Eric Leshinsky – Spring 2013

Peoples Park
Special thank you to Preservation Initiatives contributing the park space.

Eric Leshinsky (Houston, TX) conceived the community-generated Peoples Park with members of the Wilmington community, as well as visitors to The Delaware Contemporary, to address the issue of a lack of quality public space in downtown Wilmington, specifically the area of lower Market Street. During regular Peoples Park Design Studio workshops held within The Delaware Contemporary exhibition imPerfect City, participants worked with Leshinsky on various strategies to envision their ideal urban public space and lay the foundation for Peoples Park.

In April 2013, Leshinsky installed Peoples Park near the intersection of Market and West 4th Streets. The temporary park, open to the public until the parcel of land is developed, resulted from the ideas of more than 200 community participants of all ages. Peoples Park includes seating and a staging area for performances, as well as a text-based mural incorporating participant reflections on park activities and observations of Wilmington and Market Street. For full details of the Leshinsky Project visit the artist’s Peoples Park website.

Colette Fu – Fall 2011

Pop-Up Homelife

Colette Fu (Philadelphia, PA) collaborated with a group of women from the Home Life Management Center of the YWCA of Delaware to create autobiographical pop-up books exploring the themes of self and body image. Based on her instruction in basic photography, paper engineering, and book binding techniques, the women explored themes including body image, race, and ancestry. The project strove to break through the barriers created by the media's portrayal of idealized women and give a voice to women exploring their own identity. Fu used imagery in place of text for the pop-ups to allow more freedom for the group to explore personal stories and vulnerabilities. The final exhibition included the group's finished pop-up books, photography, and, where applicable, written personal narratives.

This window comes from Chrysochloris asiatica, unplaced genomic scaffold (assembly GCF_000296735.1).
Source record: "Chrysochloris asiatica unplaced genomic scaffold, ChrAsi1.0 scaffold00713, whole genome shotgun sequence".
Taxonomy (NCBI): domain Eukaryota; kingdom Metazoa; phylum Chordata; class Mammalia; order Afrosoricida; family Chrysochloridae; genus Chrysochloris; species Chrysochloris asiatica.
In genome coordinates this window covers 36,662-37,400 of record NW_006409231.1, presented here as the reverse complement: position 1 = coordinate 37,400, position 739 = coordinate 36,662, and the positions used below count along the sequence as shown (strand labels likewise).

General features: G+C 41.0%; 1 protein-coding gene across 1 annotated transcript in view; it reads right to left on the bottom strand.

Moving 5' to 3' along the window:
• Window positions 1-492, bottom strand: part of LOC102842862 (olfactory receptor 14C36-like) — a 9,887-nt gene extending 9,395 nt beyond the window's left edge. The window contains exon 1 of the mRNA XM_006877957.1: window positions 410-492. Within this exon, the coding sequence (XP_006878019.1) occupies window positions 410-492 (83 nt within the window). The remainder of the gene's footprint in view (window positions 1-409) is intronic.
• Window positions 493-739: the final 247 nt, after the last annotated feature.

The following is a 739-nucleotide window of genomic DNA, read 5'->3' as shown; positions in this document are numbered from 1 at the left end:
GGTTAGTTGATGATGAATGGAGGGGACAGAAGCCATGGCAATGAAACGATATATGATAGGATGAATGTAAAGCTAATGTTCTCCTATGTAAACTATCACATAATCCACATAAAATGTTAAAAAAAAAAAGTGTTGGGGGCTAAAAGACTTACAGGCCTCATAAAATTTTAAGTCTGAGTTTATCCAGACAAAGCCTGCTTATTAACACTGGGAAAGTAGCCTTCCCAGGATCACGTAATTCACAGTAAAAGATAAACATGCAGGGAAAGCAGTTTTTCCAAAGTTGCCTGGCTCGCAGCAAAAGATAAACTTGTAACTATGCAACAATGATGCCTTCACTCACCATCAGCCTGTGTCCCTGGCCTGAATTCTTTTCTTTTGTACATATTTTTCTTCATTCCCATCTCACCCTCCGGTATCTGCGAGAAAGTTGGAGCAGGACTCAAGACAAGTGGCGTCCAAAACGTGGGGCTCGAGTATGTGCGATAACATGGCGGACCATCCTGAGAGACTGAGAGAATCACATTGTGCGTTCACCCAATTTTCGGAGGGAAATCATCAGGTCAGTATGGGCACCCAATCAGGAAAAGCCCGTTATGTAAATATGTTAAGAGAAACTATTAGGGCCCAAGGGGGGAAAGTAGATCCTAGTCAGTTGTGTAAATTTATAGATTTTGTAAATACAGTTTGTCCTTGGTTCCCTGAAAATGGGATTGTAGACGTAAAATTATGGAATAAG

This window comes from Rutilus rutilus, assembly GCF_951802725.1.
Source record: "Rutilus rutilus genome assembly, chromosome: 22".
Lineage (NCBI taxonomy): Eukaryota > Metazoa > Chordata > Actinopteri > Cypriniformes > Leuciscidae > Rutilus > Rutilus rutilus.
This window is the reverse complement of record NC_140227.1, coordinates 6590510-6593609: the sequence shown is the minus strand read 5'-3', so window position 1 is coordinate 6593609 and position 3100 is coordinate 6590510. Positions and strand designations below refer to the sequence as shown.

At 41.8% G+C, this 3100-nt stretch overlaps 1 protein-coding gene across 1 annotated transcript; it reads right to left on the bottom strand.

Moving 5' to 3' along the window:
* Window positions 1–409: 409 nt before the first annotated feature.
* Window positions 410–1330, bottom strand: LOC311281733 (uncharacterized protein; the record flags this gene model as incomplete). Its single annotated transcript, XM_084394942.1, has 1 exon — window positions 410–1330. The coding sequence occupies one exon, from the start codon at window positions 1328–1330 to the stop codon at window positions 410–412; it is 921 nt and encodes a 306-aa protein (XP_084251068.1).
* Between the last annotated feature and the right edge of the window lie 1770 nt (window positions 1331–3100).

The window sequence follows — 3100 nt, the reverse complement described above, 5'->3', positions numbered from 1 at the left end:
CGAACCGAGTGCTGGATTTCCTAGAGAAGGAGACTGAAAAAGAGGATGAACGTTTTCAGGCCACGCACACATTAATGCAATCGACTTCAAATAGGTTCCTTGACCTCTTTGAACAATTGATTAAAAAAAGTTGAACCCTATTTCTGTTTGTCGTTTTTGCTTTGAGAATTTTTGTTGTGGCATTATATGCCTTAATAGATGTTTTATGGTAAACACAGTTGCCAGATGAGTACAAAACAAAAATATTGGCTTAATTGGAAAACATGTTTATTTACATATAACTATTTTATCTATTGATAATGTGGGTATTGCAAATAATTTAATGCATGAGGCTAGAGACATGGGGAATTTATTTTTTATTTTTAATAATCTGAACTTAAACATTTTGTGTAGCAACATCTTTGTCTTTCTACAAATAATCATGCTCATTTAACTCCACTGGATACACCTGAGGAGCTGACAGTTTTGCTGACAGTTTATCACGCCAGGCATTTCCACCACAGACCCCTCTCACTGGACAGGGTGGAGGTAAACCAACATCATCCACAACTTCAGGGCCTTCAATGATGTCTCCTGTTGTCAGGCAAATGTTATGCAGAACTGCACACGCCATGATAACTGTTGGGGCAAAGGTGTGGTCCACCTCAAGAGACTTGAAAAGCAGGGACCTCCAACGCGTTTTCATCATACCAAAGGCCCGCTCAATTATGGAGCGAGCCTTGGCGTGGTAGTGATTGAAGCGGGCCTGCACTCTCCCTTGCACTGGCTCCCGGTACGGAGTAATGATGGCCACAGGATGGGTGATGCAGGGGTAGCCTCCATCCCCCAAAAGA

Hoyun Son & Jung-A Woo – Summer 2011

Movable Feast
Lead sponsorship for Movable Feast provided by AstraZeneca.

Artists Hoyun Son (Chicago, IL) & Jung-A Woo (Kansas City, MO) collaborated with the young people enrolled in the Evening Enrichment program at the Latin American Community Center and the Delaware Center for Horticulture to create and enact Movable Feast, a public art project that maps a diverse cultural landscape through food. In Movable Feast the artists, youth group, and horticulture society researched and gathered local edible weeds; collected, mapped, and illustrated recipes from family, friends, and neighbors; and planned and designed a Feast Event to share food with the public in and around a mobile kitchen built by the community. During the process, Movable Feast activities were documented by the participants on a collaborative website. In addition to the Feast Event, the project concluded with an exhibition displaying documentation of the project in a variety of media: collective “visualized” maps of recipes, videos, and drawings. Movable Feast engaged the community in exploring the impact of globalization on our dinner tables, and examined recipes as sources of identity, culture, and history.